“I have been blessed to play for 16 years in the NHL; it has been an amazing ride,” St. Louis said. “I would like to thank the Tampa Bay Lightning and New York Rangers organizations and owners for providing me the opportunity to play the sport I love for so many years. I could have never played for so long or accomplished all that I have without the unwavering love and support from my wife, Heather, our three sons, Ryan, Lucas, and Mason, and my parents.”
In 1,134 career regular season, St. Louis notched 391 goals and a total of 1,033 points.
St. Louis’ career began with the Calgary Flames. The club took a gamble on a “too small” player, signing him to a contract in February of 1998. Few other NHL teams were interested in him, but the Ottawa Senators did offer him a tryout. He wound up signing with the Cleveland Lumberjacks of the International Hockey League before the Flames took notice and signed him.
By the 1998-1999 season, St. Louis had earned a spot on the main roster – at least for a while. He debuted on October 9, 1998 against the San Jose Sharks. He scored his first goal against Roman Turek of the Dallas Stars on October 20, 1998.
By the 1999-2000 NHL season, St. Louis was playing full-time on the Flames. In 56 games, he finished with 18 points.
Unfortunately, things didn’t pan out. Despite having the support of general manager Al Coates, the Flames elected to move on from St. Louis and left him exposed in the 2000 NHL Expansion Draft. And St. Louis was overlooked again, so Calgary bought him out and made him a free agent.
Tampa Bay eventually took a gamble on him and signed him, where he made his debut in October of 2000. He was in and out of the lineup again and it took until November of 2000 for him to score his first goal for the Lightning.
That was when he decided to trust his instincts. The changes he made stuck and he found his stride, finishing the season with 18 goals and 40 points.
By the 2002-2003 season, St. Louis was ready to break out. He tied Vincent Lecavalier for the team lead in goal-scoring with 33 goals and managed 70 points in the campaign. He also appeared in his first NHL All-Star Game, where he won the puck control relay and finished second in the fastest skating competition.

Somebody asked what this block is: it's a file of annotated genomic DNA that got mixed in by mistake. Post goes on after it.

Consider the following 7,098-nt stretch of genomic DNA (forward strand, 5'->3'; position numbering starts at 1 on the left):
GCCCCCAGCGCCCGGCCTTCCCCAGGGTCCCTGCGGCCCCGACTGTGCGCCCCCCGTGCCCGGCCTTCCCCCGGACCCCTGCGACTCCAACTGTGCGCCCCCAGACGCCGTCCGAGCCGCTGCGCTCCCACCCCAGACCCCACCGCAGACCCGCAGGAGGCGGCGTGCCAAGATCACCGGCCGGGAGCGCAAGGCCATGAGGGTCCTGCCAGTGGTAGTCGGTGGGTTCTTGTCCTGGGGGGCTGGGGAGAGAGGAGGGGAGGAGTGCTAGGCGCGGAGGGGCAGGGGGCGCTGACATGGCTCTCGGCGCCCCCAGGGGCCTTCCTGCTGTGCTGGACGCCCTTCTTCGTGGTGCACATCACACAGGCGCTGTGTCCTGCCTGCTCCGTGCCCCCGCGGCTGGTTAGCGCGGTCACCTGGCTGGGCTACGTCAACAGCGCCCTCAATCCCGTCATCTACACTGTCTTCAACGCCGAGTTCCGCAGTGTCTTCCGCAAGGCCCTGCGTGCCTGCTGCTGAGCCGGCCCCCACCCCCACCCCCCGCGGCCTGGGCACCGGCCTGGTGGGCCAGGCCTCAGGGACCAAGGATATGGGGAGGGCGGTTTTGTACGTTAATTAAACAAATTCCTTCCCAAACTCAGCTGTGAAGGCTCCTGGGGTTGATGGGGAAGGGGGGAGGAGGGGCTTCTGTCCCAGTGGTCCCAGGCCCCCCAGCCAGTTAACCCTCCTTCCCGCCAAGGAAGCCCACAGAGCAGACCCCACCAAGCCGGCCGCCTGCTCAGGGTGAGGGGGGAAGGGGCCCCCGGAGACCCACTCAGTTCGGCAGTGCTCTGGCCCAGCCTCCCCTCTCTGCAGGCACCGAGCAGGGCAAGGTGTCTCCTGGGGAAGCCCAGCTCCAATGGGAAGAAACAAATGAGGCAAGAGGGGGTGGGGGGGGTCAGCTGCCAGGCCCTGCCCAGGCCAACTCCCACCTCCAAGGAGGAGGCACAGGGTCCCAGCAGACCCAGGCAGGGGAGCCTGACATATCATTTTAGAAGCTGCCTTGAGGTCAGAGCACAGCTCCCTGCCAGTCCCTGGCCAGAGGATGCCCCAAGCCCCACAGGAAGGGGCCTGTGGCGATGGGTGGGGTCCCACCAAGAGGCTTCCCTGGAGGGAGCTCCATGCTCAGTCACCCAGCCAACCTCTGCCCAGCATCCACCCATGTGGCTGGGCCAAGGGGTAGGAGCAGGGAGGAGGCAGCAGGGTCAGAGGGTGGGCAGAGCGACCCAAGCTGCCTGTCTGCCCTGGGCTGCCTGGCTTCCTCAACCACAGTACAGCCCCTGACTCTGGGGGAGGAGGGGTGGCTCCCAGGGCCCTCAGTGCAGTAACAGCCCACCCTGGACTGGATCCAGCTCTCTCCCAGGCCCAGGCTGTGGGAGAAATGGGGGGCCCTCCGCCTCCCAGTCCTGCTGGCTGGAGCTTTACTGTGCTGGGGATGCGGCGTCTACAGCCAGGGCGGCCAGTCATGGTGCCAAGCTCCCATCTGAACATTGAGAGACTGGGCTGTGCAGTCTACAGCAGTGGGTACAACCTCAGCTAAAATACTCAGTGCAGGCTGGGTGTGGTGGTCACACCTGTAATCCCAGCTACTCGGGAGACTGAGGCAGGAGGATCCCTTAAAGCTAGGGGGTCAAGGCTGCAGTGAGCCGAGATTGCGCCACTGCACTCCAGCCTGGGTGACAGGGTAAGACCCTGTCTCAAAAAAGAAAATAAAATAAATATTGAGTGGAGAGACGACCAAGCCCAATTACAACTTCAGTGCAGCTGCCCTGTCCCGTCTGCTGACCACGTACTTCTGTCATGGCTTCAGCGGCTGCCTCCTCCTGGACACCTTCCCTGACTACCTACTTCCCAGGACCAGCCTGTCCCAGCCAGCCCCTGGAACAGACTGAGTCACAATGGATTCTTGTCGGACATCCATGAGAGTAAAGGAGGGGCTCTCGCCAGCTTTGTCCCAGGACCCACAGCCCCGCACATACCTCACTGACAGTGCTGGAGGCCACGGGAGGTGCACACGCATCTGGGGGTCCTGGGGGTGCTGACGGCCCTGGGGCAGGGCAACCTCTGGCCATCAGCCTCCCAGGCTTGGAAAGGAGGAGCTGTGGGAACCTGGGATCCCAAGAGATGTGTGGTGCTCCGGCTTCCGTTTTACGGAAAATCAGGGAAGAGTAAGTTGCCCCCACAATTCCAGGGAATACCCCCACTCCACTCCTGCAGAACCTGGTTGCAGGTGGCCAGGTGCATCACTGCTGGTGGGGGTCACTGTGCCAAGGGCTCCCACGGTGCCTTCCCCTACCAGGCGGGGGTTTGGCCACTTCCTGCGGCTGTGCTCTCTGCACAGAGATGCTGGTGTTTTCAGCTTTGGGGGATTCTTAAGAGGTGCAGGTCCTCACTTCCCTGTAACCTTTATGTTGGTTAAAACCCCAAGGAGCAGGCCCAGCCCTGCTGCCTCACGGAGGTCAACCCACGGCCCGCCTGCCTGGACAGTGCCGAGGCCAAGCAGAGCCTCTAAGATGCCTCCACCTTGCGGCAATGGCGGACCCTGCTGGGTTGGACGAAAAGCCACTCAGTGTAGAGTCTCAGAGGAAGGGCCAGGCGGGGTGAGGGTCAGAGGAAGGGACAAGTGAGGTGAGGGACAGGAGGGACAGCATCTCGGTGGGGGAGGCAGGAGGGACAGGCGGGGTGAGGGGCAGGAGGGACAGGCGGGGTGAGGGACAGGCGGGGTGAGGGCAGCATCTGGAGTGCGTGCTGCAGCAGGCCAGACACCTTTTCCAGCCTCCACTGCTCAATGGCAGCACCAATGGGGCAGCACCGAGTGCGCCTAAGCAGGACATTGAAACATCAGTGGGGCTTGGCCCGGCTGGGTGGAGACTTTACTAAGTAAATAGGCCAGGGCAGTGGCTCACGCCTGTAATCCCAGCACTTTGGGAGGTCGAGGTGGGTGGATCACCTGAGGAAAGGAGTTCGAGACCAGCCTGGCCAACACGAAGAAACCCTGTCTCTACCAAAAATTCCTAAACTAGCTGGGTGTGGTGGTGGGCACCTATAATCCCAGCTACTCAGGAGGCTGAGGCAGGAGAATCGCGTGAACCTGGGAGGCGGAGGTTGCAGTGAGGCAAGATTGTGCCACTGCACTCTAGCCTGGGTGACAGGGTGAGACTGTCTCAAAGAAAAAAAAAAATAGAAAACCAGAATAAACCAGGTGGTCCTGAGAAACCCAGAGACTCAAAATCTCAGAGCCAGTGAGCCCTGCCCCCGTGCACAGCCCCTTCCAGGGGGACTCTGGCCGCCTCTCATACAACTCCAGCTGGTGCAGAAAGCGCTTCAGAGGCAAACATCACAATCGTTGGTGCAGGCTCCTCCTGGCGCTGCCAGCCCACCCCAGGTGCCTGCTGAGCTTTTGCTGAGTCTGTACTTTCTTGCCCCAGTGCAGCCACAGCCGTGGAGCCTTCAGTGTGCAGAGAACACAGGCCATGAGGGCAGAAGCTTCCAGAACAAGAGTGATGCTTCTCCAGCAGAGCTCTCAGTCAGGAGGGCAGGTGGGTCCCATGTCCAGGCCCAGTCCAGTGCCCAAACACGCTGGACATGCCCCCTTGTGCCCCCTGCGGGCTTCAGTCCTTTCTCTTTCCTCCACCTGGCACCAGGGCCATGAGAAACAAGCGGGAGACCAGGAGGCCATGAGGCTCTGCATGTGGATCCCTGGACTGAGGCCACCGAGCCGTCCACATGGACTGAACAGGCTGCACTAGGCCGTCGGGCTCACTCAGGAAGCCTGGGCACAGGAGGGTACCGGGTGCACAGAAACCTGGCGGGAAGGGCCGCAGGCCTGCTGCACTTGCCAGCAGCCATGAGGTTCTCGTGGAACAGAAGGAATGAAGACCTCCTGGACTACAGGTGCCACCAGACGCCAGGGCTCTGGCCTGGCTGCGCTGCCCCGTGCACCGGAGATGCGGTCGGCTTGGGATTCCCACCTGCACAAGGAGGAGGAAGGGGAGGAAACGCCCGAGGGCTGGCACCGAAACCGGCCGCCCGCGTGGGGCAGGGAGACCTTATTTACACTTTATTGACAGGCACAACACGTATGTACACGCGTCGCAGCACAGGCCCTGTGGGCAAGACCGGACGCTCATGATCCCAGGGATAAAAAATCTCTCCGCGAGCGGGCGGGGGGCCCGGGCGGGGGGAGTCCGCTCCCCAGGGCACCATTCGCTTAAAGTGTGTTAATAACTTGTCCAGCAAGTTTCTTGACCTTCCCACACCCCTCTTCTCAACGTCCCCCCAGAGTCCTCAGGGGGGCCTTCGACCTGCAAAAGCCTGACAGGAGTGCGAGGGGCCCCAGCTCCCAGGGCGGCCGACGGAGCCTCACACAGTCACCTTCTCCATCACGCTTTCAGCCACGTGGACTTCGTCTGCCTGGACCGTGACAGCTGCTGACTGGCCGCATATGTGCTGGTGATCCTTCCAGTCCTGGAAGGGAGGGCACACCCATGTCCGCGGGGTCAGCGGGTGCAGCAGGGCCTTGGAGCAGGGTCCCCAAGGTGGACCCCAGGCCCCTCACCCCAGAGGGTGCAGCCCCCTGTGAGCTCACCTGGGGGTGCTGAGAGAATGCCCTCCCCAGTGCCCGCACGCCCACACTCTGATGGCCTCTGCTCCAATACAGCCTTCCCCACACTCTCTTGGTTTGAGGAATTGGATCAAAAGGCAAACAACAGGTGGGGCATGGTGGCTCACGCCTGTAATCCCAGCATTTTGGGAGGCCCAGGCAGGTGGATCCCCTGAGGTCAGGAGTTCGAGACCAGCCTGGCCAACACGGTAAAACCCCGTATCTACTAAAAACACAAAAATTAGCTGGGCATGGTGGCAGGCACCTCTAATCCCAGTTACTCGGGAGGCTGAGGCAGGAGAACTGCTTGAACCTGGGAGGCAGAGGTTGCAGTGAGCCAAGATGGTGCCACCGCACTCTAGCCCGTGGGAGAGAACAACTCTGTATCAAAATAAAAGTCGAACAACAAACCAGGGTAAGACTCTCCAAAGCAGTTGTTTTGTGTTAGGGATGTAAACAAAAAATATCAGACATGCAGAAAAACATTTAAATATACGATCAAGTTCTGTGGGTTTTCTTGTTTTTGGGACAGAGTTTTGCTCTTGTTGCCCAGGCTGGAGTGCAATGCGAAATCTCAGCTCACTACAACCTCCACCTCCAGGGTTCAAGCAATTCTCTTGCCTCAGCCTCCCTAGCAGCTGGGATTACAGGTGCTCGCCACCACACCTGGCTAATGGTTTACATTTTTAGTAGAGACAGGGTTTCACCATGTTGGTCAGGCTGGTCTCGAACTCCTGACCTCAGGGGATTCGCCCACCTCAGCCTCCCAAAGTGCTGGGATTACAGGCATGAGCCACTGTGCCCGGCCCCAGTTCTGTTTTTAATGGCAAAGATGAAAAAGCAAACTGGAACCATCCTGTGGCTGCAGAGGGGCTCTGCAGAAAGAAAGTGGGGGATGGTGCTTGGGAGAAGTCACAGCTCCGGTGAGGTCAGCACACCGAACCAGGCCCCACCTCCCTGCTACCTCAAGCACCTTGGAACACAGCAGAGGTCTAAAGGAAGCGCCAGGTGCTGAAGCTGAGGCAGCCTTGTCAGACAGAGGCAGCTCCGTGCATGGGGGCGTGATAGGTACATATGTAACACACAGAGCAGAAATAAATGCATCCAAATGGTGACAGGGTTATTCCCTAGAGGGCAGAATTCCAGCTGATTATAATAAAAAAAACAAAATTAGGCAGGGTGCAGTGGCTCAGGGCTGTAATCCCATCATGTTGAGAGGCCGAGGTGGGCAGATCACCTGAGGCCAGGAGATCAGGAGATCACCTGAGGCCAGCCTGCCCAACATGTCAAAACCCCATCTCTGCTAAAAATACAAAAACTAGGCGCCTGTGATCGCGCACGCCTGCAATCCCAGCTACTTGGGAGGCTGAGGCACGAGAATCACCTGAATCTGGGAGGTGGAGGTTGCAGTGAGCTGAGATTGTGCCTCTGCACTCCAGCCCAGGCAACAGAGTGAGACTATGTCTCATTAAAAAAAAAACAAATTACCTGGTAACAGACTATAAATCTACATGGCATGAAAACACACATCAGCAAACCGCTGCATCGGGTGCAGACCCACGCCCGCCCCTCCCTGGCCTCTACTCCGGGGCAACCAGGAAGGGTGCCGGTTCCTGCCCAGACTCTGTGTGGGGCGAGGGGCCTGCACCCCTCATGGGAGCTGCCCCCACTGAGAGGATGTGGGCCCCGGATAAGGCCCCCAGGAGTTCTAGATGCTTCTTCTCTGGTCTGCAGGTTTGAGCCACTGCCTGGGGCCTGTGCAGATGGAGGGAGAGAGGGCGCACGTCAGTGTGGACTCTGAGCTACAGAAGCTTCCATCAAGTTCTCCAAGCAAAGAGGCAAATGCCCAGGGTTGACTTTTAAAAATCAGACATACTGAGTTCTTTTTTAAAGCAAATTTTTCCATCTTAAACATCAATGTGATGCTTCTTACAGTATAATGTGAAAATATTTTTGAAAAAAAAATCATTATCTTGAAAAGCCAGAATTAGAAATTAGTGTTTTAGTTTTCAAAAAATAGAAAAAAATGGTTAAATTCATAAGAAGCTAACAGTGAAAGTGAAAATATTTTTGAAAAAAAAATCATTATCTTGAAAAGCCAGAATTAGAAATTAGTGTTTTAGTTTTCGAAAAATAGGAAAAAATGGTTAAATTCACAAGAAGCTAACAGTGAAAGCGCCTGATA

The following season, St. Louis won the Art Ross Trophy with 94 points. He was fourth overall in goals with 38 led the league with a plus-38 rating. By February of 2004, he had scored his 100th NHL goal. And in the 2004 Stanley Cup Playoffs, he led the Lightning to the ultimate prize with a show-stopping performance. He won the Hart Trophy, too, becoming the first player since Wayne Gretzky to win the Art Ross, Hart and Cup all in one season.
From that point on, St. Louis was always a threat. He had 102 points in the 2006-2007 season and reached 99 points in the 2010-2011 season. He was an ironman, rarely missing games due to injury, and he was an integral part of the Tampa Bay Lightning.
St. Louis was traded to the New York Rangers on March 5 of 2014, solidifying a change that he’d reportedly been asking for since 2009. An Olympic snub and some bad blood with Steve Yzerman led to the decision, putting an unfortunate damper on the relationship between St. Louis and the Lightning.
He would reach more milestones in his brief tenure with the Rangers. On November 28, 2014, he reached 1,000 points and became just the sixth undrafted player in NHL history to hit the mark.
St. Louis, like other “too small” players before him, had to prove himself time and time again in the NHL. And he did just that, putting the cap on a great career. It may not have ended how he wanted, but most fans will remember him for his contributions to the game and for his utter tenacity. He got the job done, proving that size doesn’t matter that much when you’ve got heart.